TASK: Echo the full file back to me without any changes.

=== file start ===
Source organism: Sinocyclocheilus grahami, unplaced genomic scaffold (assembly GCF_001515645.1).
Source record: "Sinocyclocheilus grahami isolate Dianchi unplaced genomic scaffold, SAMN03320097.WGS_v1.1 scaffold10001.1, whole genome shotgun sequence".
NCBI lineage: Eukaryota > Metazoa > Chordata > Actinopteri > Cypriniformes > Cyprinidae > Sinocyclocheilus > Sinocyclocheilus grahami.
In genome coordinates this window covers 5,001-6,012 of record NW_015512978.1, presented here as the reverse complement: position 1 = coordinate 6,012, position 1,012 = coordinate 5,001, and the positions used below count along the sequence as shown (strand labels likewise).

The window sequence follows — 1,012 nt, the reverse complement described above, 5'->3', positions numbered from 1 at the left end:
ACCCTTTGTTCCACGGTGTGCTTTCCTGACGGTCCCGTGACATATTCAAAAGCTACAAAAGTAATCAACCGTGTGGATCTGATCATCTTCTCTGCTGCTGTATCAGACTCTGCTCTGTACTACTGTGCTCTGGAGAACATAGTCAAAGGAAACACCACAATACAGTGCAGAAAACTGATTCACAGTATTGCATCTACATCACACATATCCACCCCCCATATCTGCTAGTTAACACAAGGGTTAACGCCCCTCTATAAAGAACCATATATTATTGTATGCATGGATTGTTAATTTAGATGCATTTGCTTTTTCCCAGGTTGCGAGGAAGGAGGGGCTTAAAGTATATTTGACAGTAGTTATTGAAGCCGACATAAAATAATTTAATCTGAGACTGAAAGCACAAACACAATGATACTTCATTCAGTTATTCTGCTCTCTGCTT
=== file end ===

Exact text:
Source organism: Sinocyclocheilus grahami, unplaced genomic scaffold (assembly GCF_001515645.1).
Source record: "Sinocyclocheilus grahami isolate Dianchi unplaced genomic scaffold, SAMN03320097.WGS_v1.1 scaffold10001.1, whole genome shotgun sequence".
NCBI lineage: Eukaryota > Metazoa > Chordata > Actinopteri > Cypriniformes > Cyprinidae > Sinocyclocheilus > Sinocyclocheilus grahami.
In genome coordinates this window covers 5,001-6,012 of record NW_015512978.1, presented here as the reverse complement: position 1 = coordinate 6,012, position 1,012 = coordinate 5,001, and the positions used below count along the sequence as shown (strand labels likewise).

The window sequence follows — 1,012 nt, the reverse complement described above, 5'->3', positions numbered from 1 at the left end:
ACCCTTTGTTCCACGGTGTGCTTTCCTGACGGTCCCGTGACATATTCAAAAGCTACAAAAGTAATCAACCGTGTGGATCTGATCATCTTCTCTGCTGCTGTATCAGACTCTGCTCTGTACTACTGTGCTCTGGAGAACATAGTCAAAGGAAACACCACAATACAGTGCAGAAAACTGATTCACAGTATTGCATCTACATCACACATATCCACCCCCCATATCTGCTAGTTAACACAAGGGTTAACGCCCCTCTATAAAGAACCATATATTATTGTATGCATGGATTGTTAATTTAGATGCATTTGCTTTTTCCCAGGTTGCGAGGAAGGAGGGGCTTAAAGTATATTTGACAGTAGTTATTGAAGCCGACATAAAATAATTTAATCTGAGACTGAAAGCACAAACACAATGATACTTCATTCAGTTATTCTGCTCTCTGCTT